Paul Kostick’s DNA was under attack and his fate was sealed. Forces beyond his control were hacking large pieces of genetic material off the ends of his chromosomes. His telomeres (a bit of junk DNA that protects other DNA whenever his cells divide) were wearing down. In patients with this amount of telomere destruction, the average life expectancy is around five years.
Should Kostick’s doctor tell him how long he has to live? Not how long as in: “You are going to perish on February 26, 2017.” Instead, I’m asking whether this physician, when discussing the pros and cons of colon cancer screening with Kostick or when talking about the risks and benefits of major surgery, should make sure Kostick knows that there is a good chance he won’t live long enough to experience the benefits of these procedures.
At first glance the answer to my question is obvious: of course doctors should discuss life expectancy with terminally ill patients when they face important medical decisions. And yet, Kostick’s doctor never mentioned this terminal illness to him. In fact, most doctors taking care of people with Kostick’s condition are hesitant to discuss prognosis with these dying patients.
If this were the 1960s, such silence would not be so surprising. Surveys back then revealed that more than 90% of doctors routinely withheld cancer diagnoses from terminally ill patients, out of concern that such news would cause patients to suffer. Better to comfort them with evasions and out-and-out lies than to burden them with the truth of their imminent demise.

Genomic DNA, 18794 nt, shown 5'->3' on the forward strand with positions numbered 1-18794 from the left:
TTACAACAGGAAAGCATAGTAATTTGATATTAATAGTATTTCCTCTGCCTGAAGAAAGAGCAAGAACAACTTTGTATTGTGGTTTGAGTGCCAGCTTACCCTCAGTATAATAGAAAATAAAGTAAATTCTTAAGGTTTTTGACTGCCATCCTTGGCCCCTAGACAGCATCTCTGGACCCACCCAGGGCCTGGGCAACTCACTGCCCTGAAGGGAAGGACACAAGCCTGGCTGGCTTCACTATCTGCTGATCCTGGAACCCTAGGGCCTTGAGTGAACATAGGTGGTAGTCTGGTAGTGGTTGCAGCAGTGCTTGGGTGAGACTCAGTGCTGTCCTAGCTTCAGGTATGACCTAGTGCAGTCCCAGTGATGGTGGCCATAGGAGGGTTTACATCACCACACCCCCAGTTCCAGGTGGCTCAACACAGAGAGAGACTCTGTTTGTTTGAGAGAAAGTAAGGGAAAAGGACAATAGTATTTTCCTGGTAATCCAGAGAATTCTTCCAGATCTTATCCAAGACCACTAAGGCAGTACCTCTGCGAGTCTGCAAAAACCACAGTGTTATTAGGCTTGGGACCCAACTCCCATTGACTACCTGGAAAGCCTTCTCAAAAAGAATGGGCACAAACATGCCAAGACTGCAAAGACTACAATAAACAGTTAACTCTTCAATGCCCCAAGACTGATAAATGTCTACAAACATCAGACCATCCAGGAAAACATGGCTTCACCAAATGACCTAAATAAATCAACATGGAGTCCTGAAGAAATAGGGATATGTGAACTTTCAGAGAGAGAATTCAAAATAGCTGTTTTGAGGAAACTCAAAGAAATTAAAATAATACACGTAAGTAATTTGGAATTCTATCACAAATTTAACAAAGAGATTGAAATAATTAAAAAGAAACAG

This silence largely ended in the 1970s, a decade that saw the rise of the empowered patient—the dawn of the bioethics movement. Doctors realized that they could no longer keep patients in the dark about their health and healthcare. “Informed consent” became the law of the land—as in: if you don’t inform your patients about their situations before consenting them for interventions, you will be held legally responsible!
So why are patients like Kostick being left in the dark?
Because they are old! Kostick has a life expectancy of around five years because he is 87 years old. His telomeres are falling apart not as a result of a rare disease, but as a consequence of his longevity.
Kostick’s physician probably feels no need to discuss his terminal illness because that “illness” is old age. Kostick surely knows that the end is approaching. But when Kostick asks for a screening colonoscopy, a test that carries small but real risks of serious side effects, shouldn’t his doctor talk about whether that test makes sense at his advanced age?
When the doctor notices that Kostick’s cholesterol is mildly elevated, should he prescribe a cholesterol pill without discussing the way Kostick’s age shifts the cost-benefit ratio of this medication?
Or should the doctor simply defer any cholesterol testing for patients like Kostick without discussing her reasons? Is it worthwhile spending any amount of routine clinical appointment time discussing cholesterol screening when so many other issues loom larger in Kostick’s life?
What do you think?
Peter Ubel is a physician, behavioral scientist and author of Pricing Life: Why It’s Time for Health Care Rationing and Free Market Madness. He teaches business and public policy at Duke University. Peter’s new book, Critical Decisions will be available in the fall of 2012. You can follow him on his personal blog.